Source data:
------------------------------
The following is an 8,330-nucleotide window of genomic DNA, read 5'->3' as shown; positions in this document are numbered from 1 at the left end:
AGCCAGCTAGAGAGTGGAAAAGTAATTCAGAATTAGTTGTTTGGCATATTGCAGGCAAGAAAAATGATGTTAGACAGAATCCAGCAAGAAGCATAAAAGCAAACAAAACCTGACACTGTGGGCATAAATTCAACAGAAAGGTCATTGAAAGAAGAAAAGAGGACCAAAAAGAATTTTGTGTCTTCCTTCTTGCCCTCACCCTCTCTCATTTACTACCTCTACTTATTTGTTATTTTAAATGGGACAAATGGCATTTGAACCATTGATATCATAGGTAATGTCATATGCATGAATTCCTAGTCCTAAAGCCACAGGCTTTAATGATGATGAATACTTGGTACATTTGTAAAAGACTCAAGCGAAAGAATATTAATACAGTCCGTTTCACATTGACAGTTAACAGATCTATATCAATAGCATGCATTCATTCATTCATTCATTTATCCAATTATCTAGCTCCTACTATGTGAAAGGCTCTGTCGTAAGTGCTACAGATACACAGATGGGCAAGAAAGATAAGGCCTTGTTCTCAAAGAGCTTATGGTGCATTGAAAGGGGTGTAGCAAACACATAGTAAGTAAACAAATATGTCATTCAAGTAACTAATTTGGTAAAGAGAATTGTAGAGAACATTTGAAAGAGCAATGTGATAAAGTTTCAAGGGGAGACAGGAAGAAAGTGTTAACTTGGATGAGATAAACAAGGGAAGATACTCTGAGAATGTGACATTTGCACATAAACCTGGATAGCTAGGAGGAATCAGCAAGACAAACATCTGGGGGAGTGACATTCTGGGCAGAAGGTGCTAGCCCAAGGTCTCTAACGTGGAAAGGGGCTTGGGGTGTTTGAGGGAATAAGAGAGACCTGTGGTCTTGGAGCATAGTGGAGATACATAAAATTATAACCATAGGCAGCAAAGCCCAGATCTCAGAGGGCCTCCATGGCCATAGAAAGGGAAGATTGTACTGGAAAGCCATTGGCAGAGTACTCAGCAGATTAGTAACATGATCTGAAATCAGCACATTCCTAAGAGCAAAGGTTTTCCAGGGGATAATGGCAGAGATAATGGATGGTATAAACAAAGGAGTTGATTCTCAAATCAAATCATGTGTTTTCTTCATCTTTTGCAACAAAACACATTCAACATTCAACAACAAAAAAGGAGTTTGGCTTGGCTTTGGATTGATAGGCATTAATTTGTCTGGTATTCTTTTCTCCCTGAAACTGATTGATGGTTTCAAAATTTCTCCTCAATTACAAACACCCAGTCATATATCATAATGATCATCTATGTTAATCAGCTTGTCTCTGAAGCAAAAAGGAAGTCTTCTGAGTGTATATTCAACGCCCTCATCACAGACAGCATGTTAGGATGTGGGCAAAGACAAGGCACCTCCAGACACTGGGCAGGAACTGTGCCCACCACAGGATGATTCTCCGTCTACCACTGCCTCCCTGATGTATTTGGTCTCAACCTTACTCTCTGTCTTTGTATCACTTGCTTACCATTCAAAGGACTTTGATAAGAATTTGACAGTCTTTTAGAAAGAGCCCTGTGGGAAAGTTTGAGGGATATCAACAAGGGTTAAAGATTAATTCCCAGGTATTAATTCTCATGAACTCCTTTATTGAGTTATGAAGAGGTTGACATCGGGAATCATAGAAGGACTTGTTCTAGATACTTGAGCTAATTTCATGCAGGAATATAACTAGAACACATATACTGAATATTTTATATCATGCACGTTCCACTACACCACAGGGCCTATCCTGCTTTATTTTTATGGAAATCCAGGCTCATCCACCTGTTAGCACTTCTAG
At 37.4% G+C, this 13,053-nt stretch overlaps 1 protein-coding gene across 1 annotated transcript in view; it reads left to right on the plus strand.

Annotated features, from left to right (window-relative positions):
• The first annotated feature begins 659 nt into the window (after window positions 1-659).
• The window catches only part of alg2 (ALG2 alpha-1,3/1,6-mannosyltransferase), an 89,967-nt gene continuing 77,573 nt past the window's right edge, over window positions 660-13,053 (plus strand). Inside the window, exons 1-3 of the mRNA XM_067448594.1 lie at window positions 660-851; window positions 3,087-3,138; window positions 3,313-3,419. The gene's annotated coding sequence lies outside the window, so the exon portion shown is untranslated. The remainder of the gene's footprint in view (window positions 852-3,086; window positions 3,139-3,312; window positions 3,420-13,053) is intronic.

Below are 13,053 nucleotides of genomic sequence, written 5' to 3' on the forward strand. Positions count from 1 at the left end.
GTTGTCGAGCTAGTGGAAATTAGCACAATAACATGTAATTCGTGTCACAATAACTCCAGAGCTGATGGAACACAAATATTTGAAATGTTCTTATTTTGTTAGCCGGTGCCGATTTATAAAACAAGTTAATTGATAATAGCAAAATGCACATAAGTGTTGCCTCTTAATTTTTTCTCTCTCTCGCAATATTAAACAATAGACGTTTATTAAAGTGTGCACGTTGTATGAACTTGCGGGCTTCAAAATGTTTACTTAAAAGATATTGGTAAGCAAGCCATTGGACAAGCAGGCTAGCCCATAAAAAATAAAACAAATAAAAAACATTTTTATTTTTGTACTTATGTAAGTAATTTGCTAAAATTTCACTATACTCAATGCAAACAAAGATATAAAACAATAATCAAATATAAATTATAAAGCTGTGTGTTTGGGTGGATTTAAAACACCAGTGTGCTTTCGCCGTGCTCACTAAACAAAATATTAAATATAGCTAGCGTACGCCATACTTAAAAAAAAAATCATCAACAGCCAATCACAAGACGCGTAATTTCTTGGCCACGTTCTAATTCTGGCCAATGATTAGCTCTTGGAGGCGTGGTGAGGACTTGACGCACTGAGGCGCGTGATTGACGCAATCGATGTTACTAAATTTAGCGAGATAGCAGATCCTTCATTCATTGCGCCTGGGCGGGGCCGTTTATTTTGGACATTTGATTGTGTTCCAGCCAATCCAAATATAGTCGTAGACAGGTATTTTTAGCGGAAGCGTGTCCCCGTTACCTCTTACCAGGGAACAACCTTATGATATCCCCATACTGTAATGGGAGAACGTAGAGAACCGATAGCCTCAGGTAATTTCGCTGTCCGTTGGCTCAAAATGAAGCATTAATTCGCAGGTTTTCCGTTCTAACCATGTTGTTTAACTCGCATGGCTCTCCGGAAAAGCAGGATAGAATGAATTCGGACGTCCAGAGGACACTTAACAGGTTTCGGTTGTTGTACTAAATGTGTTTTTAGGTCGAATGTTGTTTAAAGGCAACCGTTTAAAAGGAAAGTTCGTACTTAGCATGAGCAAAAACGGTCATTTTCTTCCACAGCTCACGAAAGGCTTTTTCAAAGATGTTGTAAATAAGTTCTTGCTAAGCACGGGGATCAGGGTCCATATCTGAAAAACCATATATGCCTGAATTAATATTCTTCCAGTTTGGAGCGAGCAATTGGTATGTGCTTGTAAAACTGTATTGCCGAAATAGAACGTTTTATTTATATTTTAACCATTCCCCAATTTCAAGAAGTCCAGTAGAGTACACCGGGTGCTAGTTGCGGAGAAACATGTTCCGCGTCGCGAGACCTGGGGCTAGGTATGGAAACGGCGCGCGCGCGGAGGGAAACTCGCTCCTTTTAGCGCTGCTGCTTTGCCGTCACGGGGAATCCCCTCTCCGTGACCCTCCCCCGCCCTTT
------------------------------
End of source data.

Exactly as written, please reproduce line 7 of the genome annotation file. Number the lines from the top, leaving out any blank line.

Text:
Below are 13,053 nucleotides of genomic sequence, written 5' to 3' on the forward strand. Positions count from 1 at the left end.